It’s time we normalize the fact that shared micromobility needs to be a part of every transit system — and how, when done right, it’s a win for equity.
For the last five years, a network of labor unions, community organizations, and environmental groups have declared February 4 Rosa Parks Transit Equity Day, in honor of the civil rights icon’s birthday. Today is all about celebrating and promoting public transit as a civil right, an issue that’s as important now as ever.
Not only has the pandemic hit our transit systems, riders, and workers especially hard — leaving hundreds of frontline transit workers dead — transit services have also been cut, resulting in a loss of jobs or hours for many. All of this has had an inequitable effect on low-income and BIPOC communities, who rely on transit most and are already on the losing side of an inequitable, racist public transportation system.
Transit Equity Day is about honoring the fact that affordable, accessible, renewable, and equitable public transit is the right of all Americans, regardless of where they live. Often, however, when talking about transit, shared micromobility is left out of the conversation. That oversight is a huge mistake — when done right, bike share and scooter share can play an integral role in bringing mobility to more people and creating a more equitable transit system.
When Parks first refused to give up her bus seat, sparking the Montgomery bus boycott in 1955, shared micromobility was still more than half a century away from being ubiquitous. Today, most cities have some form of bike or scooter share, with more and more adopting systems every year. Still, there are few places where bike share is housed within a city’s larger transportation authority — Austin and Los Angeles come to mind — and even fewer examples where payment systems are integrated between different modes, or where operators are working in conjunction with transit to place stations, determine schedules, and balance fleets.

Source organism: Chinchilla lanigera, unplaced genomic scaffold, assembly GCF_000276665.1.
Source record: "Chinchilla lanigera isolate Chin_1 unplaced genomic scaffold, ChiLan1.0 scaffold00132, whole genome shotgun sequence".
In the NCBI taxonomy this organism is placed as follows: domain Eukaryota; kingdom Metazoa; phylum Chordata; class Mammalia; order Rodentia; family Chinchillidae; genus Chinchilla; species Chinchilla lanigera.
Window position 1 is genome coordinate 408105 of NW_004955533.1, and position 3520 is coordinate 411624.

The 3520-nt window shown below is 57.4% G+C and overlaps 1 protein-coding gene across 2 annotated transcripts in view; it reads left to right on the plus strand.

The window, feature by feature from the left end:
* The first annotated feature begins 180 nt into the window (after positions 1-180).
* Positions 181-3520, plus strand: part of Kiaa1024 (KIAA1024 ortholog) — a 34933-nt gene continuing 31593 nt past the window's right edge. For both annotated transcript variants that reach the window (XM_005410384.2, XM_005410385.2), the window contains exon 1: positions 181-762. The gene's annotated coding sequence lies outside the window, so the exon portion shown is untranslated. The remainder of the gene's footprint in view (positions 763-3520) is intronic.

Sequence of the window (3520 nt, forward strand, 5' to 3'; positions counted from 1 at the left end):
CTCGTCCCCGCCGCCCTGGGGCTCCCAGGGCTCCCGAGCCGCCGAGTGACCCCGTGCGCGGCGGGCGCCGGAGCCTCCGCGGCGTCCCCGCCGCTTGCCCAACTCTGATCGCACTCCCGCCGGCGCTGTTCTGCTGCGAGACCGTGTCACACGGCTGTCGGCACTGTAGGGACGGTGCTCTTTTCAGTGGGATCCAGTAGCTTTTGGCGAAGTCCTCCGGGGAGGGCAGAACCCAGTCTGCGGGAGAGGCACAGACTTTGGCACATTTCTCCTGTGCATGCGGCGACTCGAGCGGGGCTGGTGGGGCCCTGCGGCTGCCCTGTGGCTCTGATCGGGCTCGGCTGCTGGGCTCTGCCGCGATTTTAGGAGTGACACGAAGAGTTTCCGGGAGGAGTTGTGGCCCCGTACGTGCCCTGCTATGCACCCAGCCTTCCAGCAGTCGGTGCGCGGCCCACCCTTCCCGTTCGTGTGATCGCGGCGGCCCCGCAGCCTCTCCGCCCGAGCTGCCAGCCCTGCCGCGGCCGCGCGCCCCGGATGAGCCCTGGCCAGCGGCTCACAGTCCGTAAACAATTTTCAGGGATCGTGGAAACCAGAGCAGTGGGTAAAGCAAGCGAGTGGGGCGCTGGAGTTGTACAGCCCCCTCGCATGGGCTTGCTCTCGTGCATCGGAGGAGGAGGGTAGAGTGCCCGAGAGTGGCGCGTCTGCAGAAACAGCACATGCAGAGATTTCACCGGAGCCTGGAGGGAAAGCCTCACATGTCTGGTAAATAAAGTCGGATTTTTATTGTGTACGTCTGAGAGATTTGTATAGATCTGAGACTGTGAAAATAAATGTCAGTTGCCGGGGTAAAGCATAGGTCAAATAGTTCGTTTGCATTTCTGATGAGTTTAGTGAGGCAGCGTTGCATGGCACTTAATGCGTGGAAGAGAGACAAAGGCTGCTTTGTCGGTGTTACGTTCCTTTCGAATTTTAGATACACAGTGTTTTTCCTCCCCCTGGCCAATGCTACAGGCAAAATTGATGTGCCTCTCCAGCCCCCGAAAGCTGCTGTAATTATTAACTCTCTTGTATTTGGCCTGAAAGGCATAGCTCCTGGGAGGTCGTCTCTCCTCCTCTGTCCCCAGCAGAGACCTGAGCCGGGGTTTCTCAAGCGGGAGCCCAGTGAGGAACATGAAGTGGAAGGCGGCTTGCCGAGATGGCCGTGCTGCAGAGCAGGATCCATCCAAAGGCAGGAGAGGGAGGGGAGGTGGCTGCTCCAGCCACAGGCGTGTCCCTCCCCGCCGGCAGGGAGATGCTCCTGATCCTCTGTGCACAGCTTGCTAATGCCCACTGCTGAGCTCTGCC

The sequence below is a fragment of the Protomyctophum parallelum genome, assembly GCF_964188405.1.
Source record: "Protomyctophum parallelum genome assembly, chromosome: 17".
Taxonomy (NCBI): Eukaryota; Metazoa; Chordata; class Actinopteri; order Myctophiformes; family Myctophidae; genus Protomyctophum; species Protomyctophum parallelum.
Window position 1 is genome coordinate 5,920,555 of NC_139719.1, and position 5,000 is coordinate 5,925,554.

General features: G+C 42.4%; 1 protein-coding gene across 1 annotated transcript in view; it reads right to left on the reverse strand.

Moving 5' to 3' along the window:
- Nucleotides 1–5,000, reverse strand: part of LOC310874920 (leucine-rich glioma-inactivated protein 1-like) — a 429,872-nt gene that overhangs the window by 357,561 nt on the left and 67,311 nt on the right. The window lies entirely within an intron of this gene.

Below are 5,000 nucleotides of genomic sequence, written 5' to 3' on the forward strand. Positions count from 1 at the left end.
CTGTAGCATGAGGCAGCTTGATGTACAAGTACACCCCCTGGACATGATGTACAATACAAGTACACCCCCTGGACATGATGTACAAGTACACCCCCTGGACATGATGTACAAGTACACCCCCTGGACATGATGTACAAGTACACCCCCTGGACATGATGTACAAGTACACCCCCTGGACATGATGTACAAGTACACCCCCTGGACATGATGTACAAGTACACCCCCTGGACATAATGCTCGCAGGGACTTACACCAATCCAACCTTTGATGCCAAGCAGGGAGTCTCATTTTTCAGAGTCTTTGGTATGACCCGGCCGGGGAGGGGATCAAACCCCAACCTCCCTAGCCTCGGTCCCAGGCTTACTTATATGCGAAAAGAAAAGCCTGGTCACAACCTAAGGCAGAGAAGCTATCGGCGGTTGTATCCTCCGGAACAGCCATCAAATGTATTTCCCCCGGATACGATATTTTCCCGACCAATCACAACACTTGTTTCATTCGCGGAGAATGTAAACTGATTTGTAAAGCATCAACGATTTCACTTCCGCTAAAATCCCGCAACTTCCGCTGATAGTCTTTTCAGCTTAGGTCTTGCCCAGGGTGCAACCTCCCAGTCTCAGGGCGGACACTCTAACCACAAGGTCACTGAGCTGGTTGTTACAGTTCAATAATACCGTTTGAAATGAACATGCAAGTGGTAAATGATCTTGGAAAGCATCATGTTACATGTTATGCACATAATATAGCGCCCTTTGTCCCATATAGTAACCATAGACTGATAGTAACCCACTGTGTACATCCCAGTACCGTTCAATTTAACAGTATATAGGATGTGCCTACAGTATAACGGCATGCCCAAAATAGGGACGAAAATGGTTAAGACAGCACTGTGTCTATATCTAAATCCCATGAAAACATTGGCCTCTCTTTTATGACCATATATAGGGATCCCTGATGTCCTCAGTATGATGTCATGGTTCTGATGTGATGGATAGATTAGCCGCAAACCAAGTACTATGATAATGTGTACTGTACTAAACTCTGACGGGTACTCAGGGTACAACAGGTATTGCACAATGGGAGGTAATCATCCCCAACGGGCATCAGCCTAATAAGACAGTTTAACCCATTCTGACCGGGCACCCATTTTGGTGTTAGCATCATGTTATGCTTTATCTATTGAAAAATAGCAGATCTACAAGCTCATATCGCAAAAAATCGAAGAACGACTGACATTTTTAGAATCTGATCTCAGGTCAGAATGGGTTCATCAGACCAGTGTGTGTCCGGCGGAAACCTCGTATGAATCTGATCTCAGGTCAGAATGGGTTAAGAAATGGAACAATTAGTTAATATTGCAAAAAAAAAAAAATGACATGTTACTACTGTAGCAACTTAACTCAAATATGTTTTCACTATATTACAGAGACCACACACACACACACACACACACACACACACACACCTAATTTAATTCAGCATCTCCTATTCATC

We believe that fully integrating bike share and transit is the future, and a key component to increasing access and helping traditionally underserved populations get to where they need to go. Every day there seems to be a new example of a city making moves in the right direction, from Prague, where free bike share is now a permanent part of the city’s public transportation system, to New York City, where scooter company Beyond is studying how micromobility can be safely integrated with public transit.
Since the last Transit Equity Day, we’ve covered a handful of cities going all-in on integration. By drawing attention to them again here, we hope to help change the conversation around what an equitable transit system looks like and how we might get there together.
👉🏽 Pittsburgh Is Reimagining Mobility
In the United States, the most extensive MaaS project to date is currently underway in Pittsburgh, Pennsylvania, where the Department of Mobility and Infrastructure (DOMI) is working to make shared mobility more convenient, accessible, and equitable by offering users multiple transportation options through the Transit app and at new Mobility Hubs. Dubbed Move PGH, the two-year pilot program is making it easy for folks to seamlessly move from public bus to bike to car share, helping make car ownership obsolete.
👉🏽 Detroit’s Plan for Integrating Bike Share and Transit
For the more than 25% of Detroit households that don’t have access to a personal vehicle, transit is essential. MoGo, Detroit’s bike share system, realized that if it truly wanted to break down barriers and promote equity, integrating bike share into transit was a must. One of our five Living Labs, MoGo designed its proposal to create an easily accessible two-way bridge between bus transit and bike share. Over the course of two years, the nonprofit will put the $200,000 it receives in BBSP funding to “Building the Bike to Bus Connection.”
👉🏽 Boston’s Vision for Equitable Bike Share
In the last six years, Boston has reimagined the role of its Bluebikes bike share, deliberately positioning it as an integral part of the city’s public transit network. When Boston embarked on an extensive multi-year transportation review process — engaging thousands of residents and visitors — bike share wasn’t an afterthought.
👉🏽 Las Vegas Fully Integrates Bike Share and Transit
In Las Vegas, the Regional Transportation Commission of Southern Nevada (RTC) manages both bike share and transit. In May, the City of Lights became the first to fully integrate both within the Transit app. Now, Las Vegas riders can purchase transit and bike share passes with a single Transit app account, seamlessly transitioning from a bus ride to unlocking a bike.
There is currently lots of work underway to reimagine shared micromobility as an extension of our transit systems. Does your city or organization have a story you want to share? Email firstname.lastname@example.org.